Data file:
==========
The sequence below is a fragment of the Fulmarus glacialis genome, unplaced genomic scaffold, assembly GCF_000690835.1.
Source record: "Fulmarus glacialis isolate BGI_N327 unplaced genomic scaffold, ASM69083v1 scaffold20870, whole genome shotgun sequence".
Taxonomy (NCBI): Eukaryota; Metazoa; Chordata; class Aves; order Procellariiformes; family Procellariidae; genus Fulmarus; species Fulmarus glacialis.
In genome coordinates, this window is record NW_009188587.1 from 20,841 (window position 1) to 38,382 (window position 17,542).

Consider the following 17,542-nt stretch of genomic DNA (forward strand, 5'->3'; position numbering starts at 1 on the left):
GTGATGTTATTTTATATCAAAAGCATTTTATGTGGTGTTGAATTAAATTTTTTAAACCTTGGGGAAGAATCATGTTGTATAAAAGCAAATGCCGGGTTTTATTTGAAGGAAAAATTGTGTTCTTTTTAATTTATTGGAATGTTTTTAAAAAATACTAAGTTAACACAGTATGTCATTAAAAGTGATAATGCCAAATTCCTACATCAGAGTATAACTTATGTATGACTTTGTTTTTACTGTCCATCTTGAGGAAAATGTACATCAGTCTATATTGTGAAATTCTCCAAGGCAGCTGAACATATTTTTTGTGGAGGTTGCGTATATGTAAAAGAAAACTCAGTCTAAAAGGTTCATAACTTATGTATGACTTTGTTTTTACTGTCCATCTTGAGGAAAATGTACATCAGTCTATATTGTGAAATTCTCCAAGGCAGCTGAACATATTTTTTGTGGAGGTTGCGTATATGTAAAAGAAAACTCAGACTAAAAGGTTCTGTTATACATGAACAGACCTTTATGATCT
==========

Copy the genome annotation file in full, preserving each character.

The sequence below is a fragment of the Fulmarus glacialis genome, unplaced genomic scaffold, assembly GCF_000690835.1.
Source record: "Fulmarus glacialis isolate BGI_N327 unplaced genomic scaffold, ASM69083v1 scaffold20870, whole genome shotgun sequence".
Taxonomy (NCBI): Eukaryota; Metazoa; Chordata; class Aves; order Procellariiformes; family Procellariidae; genus Fulmarus; species Fulmarus glacialis.
In genome coordinates, this window is record NW_009188587.1 from 20,841 (window position 1) to 38,382 (window position 17,542).

Consider the following 17,542-nt stretch of genomic DNA (forward strand, 5'->3'; position numbering starts at 1 on the left):
GTGATGTTATTTTATATCAAAAGCATTTTATGTGGTGTTGAATTAAATTTTTTAAACCTTGGGGAAGAATCATGTTGTATAAAAGCAAATGCCGGGTTTTATTTGAAGGAAAAATTGTGTTCTTTTTAATTTATTGGAATGTTTTTAAAAAATACTAAGTTAACACAGTATGTCATTAAAAGTGATAATGCCAAATTCCTACATCAGAGTATAACTTATGTATGACTTTGTTTTTACTGTCCATCTTGAGGAAAATGTACATCAGTCTATATTGTGAAATTCTCCAAGGCAGCTGAACATATTTTTTGTGGAGGTTGCGTATATGTAAAAGAAAACTCAGTCTAAAAGGTTCATAACTTATGTATGACTTTGTTTTTACTGTCCATCTTGAGGAAAATGTACATCAGTCTATATTGTGAAATTCTCCAAGGCAGCTGAACATATTTTTTGTGGAGGTTGCGTATATGTAAAAGAAAACTCAGACTAAAAGGTTCTGTTATACATGAACAGACCTTTATGATCT